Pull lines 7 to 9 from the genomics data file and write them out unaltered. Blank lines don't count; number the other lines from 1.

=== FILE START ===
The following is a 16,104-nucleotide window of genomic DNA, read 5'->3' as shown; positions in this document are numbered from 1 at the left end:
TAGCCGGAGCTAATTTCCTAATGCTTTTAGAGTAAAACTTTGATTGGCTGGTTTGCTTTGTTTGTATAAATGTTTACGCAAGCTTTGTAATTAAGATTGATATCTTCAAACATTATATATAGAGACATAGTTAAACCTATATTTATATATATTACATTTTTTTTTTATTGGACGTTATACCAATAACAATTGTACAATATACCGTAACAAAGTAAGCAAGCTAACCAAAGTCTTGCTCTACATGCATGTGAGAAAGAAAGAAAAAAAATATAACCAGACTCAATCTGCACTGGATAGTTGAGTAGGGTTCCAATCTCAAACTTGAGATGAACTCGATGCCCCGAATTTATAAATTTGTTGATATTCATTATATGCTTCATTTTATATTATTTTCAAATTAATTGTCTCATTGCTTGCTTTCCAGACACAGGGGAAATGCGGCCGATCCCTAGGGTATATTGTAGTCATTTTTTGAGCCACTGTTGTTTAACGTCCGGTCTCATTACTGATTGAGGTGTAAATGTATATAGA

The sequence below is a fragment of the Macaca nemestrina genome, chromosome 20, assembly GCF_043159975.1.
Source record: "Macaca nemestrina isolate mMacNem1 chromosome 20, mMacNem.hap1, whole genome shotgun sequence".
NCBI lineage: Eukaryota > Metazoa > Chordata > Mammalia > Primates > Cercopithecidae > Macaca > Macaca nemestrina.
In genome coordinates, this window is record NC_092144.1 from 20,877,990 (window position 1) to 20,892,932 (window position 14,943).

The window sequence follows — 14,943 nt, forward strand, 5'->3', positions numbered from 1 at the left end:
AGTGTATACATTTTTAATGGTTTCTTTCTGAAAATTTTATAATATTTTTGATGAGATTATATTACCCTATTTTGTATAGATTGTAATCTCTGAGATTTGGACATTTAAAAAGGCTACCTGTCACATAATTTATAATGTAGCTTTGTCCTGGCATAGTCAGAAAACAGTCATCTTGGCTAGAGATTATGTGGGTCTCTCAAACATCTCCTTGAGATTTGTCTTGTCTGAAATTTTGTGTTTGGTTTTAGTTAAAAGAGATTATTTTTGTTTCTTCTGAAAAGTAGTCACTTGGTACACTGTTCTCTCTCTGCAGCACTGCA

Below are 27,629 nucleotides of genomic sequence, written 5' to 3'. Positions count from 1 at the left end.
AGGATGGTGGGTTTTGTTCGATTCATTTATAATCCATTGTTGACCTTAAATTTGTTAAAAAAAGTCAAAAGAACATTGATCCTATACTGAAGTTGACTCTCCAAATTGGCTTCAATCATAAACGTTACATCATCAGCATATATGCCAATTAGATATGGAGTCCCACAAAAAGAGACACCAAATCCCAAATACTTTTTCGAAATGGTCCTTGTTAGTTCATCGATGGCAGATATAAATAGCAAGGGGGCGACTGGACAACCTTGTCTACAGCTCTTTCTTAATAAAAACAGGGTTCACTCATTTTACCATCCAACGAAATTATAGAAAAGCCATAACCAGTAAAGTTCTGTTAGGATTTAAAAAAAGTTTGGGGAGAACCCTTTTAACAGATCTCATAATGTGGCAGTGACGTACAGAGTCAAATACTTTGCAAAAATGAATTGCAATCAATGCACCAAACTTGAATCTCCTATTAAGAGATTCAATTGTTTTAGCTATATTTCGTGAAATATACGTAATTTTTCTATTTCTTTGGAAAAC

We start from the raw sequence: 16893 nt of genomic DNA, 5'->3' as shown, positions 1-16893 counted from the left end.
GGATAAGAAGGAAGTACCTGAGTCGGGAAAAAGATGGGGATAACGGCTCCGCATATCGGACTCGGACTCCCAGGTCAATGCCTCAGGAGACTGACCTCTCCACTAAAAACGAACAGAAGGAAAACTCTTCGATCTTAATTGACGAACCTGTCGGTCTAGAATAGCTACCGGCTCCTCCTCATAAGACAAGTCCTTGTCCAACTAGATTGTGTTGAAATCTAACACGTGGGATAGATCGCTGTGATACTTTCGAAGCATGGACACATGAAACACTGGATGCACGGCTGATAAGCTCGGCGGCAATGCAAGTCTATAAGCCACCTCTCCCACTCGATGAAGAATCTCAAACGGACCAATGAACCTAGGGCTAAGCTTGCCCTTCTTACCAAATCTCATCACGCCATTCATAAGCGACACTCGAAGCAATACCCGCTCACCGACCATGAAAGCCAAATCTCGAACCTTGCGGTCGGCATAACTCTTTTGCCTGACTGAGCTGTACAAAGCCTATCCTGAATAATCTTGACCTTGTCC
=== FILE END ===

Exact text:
The window sequence follows — 14,943 nt, forward strand, 5'->3', positions numbered from 1 at the left end:
AGTGTATACATTTTTAATGGTTTCTTTCTGAAAATTTTATAATATTTTTGATGAGATTATATTACCCTATTTTGTATAGATTGTAATCTCTGAGATTTGGACATTTAAAAAGGCTACCTGTCACATAATTTATAATGTAGCTTTGTCCTGGCATAGTCAGAAAACAGTCATCTTGGCTAGAGATTATGTGGGTCTCTCAAACATCTCCTTGAGATTTGTCTTGTCTGAAATTTTGTGTTTGGTTTTAGTTAAAAGAGATTATTTTTGTTTCTTCTGAAAAGTAGTCACTTGGTACACTGTTCTCTCTCTGCAGCACTGCA

Below are 27,629 nucleotides of genomic sequence, written 5' to 3'. Positions count from 1 at the left end.